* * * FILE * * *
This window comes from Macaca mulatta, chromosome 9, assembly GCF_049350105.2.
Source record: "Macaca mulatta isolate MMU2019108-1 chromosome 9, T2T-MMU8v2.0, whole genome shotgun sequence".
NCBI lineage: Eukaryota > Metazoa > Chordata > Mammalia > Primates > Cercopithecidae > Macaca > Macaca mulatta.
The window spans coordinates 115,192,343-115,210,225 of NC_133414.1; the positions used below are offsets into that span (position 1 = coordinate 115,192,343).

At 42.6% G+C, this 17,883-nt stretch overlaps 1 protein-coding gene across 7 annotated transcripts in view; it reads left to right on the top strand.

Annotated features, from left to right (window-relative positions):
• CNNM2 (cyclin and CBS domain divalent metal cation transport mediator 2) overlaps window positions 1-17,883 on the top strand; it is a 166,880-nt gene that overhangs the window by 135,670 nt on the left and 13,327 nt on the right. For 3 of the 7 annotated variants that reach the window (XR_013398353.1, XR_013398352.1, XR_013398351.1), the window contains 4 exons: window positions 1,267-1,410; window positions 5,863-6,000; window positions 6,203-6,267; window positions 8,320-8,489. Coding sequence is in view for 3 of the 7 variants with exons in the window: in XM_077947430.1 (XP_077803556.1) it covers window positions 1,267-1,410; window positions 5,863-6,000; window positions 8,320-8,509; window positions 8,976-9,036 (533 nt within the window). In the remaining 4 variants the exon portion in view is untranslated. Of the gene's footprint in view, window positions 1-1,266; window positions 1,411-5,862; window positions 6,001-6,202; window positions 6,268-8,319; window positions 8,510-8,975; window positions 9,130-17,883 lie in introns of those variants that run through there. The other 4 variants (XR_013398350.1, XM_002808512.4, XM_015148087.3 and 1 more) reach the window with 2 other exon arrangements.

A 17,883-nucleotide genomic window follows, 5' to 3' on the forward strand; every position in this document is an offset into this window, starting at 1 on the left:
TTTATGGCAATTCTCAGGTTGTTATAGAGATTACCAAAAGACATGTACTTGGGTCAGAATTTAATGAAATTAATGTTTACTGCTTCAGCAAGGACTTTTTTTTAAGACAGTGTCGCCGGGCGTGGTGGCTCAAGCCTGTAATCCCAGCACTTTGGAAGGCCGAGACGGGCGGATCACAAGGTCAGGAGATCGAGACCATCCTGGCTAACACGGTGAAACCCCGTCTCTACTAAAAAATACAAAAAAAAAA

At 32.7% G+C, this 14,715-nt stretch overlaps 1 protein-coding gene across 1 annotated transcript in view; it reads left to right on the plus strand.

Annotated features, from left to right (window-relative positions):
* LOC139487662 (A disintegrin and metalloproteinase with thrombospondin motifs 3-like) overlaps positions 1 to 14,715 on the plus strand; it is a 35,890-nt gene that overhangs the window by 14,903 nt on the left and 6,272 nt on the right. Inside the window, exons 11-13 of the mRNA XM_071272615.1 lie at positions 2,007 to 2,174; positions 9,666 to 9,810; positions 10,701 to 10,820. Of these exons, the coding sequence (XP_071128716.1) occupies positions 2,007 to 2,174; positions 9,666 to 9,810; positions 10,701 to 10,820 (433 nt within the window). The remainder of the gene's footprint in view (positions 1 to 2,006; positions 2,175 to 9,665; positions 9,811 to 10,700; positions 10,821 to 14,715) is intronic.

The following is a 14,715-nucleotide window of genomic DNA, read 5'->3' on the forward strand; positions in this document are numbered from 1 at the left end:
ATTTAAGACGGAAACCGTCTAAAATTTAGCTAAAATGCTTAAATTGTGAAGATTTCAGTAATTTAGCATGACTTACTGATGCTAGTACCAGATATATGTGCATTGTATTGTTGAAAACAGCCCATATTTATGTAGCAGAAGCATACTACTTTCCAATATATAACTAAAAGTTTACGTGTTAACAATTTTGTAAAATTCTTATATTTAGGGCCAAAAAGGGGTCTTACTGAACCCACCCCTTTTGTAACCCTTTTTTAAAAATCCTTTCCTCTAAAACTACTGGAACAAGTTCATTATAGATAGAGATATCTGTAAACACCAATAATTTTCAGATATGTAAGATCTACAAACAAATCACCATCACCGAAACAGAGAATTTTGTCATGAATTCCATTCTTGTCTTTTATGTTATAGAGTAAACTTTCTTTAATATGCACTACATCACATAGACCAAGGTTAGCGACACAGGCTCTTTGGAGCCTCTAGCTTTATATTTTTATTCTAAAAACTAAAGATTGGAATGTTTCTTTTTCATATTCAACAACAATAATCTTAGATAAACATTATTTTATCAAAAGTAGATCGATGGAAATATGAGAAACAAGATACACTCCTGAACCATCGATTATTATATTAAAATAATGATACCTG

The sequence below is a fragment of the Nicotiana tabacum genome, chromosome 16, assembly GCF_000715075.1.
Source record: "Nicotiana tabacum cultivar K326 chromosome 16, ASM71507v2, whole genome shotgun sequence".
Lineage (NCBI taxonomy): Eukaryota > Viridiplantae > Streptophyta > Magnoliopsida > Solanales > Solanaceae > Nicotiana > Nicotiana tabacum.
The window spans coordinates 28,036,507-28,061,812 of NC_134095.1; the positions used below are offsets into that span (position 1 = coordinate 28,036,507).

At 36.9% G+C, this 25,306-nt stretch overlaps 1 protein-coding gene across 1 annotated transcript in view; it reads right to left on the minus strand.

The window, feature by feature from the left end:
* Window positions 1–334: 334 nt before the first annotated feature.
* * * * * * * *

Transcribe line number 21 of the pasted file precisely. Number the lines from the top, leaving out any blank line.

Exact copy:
* Window positions 1–334: 334 nt before the first annotated feature.